In the 4th round, more drama entered the contest as Clay became more cautious and was content to retreat and land the occasional jab.  Between the 4th and 5th rounds, Clay complained of something having gone into his eyes and that he could not see.  When the 5th began, as if aware of his challenger’s distress, Liston literally threw himself on the attack at the nimble taunter in front of him.  Even with little vision, Cassius managed to still evade Liston’s attacks and by the round end, with his vision clearing, had started to fire his jab out into Sonny’s face once more.  Cassius took control again in the 6th round, standing flat-footed now, as he unleashed his jabs and combinations, which were visibly hurting the champion. Liston was cut further in this round and at the end trudged back to his corner with the air of a beaten man.  Despite this, it was still a huge shock for everyone present, when Sonny quit on his stool before the start of the 7th round.  Everyone that is, except Liston and Clay.

As the dethroned ex-champion sat slouched on his corner stool, the new champion Cassius Clay, soon to be Muhammad Ali, did a victory dance in mid ring. He rushed round from corner to corner, his mouth wide open, proclaiming “I am the greatest, I am the greatest, I shook up the world, I shook up the world!” Cassius Clay proved that night that he was no joke or fraud and gave us the first glimpse of the greatness to come.  He was to be an extraordinary champion who would achieve some of his greatest victories when he was already losing the fantastic speed and reflexes that helped him defeat the ‘invincible’ Sonny Liston.  That night he told us he was great and for the first time, we began to listen.

Copyright © 2013 The Boxing Glove, Inc. Peter Silkov Art. All Rights Reserved.
Peter Silkov contributes to and

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Friday, February 15, 2013

The St Valentines Day Massacre

By Peter Silkov

The St Valentines Day Massacre
Sugar Ray Robinson vs. Jake Lamotta…
For The World Middleweight Championship
Feb 14th 1951 Chicago Stadium.

This week while we celebrate with love and affection  St. Valentine’s Day, sixty-two years ago Sugar Ray Robinson and Jake Lamotta had their own particularly violent Valentine’s Day party, when Robinson challenged Jake for his Middleweight championship.  The two men had formed one of boxing’s most potent relationships in a rivalry, which stretched back to 1942 and five previous fierce encounters.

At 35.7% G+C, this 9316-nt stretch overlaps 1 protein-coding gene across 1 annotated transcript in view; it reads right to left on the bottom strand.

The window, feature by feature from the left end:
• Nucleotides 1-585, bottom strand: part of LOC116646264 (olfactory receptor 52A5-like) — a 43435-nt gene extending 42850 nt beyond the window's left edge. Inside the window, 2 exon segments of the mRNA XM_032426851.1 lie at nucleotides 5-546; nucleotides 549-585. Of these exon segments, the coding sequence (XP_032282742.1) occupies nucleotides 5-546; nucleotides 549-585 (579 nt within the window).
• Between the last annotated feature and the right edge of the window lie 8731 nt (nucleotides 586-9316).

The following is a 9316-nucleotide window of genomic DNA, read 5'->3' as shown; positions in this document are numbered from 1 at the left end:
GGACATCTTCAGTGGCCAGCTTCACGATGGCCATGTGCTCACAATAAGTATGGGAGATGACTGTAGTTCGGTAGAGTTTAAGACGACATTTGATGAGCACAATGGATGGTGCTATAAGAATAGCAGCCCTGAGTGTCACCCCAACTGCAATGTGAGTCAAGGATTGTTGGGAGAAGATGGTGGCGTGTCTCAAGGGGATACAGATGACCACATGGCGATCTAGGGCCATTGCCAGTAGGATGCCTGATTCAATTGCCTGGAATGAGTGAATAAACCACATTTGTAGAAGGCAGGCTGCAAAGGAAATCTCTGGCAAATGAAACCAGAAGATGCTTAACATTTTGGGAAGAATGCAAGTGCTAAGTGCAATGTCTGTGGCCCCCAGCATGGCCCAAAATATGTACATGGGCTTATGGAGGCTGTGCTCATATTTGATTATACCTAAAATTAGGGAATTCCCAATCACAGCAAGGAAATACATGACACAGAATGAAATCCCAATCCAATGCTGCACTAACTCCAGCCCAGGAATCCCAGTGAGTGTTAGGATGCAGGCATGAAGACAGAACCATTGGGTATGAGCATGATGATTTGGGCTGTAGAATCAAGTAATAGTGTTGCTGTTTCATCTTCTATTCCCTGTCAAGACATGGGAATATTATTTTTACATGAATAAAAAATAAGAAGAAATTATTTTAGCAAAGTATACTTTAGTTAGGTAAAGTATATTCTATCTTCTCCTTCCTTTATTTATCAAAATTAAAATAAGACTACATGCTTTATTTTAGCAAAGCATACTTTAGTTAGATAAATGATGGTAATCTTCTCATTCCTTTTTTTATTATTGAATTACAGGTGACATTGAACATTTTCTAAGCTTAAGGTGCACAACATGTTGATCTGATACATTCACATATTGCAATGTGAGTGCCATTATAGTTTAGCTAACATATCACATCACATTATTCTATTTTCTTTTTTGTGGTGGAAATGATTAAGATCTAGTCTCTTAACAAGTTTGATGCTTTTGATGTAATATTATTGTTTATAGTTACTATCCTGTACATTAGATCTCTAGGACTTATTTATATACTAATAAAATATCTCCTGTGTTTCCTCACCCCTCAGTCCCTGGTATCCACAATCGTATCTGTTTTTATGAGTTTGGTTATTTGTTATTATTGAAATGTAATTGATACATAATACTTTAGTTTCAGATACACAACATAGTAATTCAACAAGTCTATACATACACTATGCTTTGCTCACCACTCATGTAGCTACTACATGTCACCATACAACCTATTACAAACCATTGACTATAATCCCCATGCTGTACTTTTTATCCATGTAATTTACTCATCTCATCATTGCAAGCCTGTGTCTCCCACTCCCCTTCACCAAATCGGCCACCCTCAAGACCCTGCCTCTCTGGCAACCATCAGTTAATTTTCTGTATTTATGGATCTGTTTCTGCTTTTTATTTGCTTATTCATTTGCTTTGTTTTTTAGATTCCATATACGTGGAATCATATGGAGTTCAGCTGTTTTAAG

Lamotta had handed Ray the first defeat of his professional career in their second fight, but Robinson had avenged himself by beating Jake three times since then.

On Feb 14th 1951 after being fistically apart for almost six years, the two met for the sixth time, with Lamottas Middleweight crown up for grabs. 

The fight was a classic, one of many littering the 160 pound division’s history, with both men renewing their pugilistic acquaintance with gleeful abandon. This battle would go down in ring history as ‘the St Valentines Day Massacre’.

As in their previous fights Lamotta bored in relentlessly, living up to his moniker ‘the Bronx Bull’ while Sugar Ray played the matador, using his sweet mix of speed and skills, and ballet like footwork, to evade and counter Jake’s persistent rushes.   Sugar Ray chipped away at ‘the bull’ with a rapier jab and bursts of lightning combinations, until a tiring Lamotta was at his mercy. 

In the last three rounds of the fight Robinson handed out a beating of almost sadistic proportions. Lamotta, his face now swollen and distorted, took it with a masochistic courage, as he continued to try and come forward and fight back as much as he could. Right up until the end, when at 2:04 of the thirteenth round, a defenceless Lamotta stood with his back against the ropes, his gloved hands clasping at the top strands, as Sugar Ray raked his head and body with a final fusillade of blows. Finally, the referee stepped between them and ended the bout.

With his spectacular victory over Lamotta, and capture of his second worlds title, Robinson had solidified his reputation as the greatest boxer of his era while ‘The Bronx Bull’ left the ring that night with his grim boast of never having been put down in a fight, still intact. 

Sugar Ray Robinson is now regarded by many as the greatest boxer pound for pound of all time. Jake Lamotta had his life and boxing career immortalised by Martin Scorsese and Robert Deniro in the operatic film “Raging Bull”. Both men will forever be linked within Ring history, and their Valentines Day showdown stands as the epic culmination of their fistic relationship.

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 Copyright © 2013 The Boxing Glove, Inc. Peter Silkov Art. All Rights Reserved.
Peter Silkov contributes to and


Sunday, February 3, 2013

Chasing Shadows

By Peter Silkov